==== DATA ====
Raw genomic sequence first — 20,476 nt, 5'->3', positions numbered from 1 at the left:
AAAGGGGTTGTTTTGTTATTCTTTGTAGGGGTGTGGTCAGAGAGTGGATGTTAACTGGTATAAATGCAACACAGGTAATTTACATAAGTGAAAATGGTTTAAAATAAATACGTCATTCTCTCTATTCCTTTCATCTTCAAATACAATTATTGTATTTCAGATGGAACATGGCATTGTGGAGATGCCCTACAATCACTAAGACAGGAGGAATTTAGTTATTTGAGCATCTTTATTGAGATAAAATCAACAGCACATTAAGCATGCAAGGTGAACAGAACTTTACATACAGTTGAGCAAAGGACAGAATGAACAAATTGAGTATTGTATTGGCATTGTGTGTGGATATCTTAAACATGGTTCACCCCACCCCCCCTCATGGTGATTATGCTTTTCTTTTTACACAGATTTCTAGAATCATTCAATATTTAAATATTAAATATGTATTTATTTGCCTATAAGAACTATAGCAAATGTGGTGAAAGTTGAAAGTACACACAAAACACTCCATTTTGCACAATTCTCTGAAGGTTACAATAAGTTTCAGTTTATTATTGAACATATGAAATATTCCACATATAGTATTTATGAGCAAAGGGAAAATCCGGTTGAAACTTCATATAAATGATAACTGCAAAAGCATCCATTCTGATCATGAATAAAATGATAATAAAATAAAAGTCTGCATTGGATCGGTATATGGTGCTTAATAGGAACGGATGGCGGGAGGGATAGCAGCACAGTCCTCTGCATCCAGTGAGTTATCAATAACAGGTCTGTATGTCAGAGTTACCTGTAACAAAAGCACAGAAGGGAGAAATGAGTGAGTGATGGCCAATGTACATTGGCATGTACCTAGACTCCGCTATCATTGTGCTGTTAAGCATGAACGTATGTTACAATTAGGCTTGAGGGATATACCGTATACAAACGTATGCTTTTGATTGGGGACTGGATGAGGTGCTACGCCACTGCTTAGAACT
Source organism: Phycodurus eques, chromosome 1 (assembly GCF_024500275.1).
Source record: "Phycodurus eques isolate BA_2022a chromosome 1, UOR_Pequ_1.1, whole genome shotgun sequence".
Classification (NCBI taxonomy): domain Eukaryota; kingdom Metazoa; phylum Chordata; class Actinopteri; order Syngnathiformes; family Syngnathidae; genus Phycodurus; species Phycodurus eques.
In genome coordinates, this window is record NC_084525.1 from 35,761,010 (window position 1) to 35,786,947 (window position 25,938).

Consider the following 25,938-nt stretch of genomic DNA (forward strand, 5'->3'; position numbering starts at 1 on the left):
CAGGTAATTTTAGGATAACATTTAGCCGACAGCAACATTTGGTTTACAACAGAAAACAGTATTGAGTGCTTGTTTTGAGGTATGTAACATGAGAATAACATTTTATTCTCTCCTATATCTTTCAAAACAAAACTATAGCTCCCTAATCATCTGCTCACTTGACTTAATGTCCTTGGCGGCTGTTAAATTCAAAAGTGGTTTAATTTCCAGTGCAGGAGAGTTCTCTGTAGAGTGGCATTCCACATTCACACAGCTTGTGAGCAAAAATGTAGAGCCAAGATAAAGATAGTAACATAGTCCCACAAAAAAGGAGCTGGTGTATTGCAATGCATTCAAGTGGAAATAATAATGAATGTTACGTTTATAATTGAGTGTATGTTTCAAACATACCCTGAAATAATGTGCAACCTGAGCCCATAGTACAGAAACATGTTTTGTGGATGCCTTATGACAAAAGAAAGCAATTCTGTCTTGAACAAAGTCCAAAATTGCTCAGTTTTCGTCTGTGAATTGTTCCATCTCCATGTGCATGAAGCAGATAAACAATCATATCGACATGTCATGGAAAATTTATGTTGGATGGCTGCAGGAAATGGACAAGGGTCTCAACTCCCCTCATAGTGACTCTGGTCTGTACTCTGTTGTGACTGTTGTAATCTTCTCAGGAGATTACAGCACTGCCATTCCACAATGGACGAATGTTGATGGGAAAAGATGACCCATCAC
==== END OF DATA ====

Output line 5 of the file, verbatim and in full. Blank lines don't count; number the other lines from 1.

Classification (NCBI taxonomy): domain Eukaryota; kingdom Metazoa; phylum Chordata; class Actinopteri; order Syngnathiformes; family Syngnathidae; genus Phycodurus; species Phycodurus eques.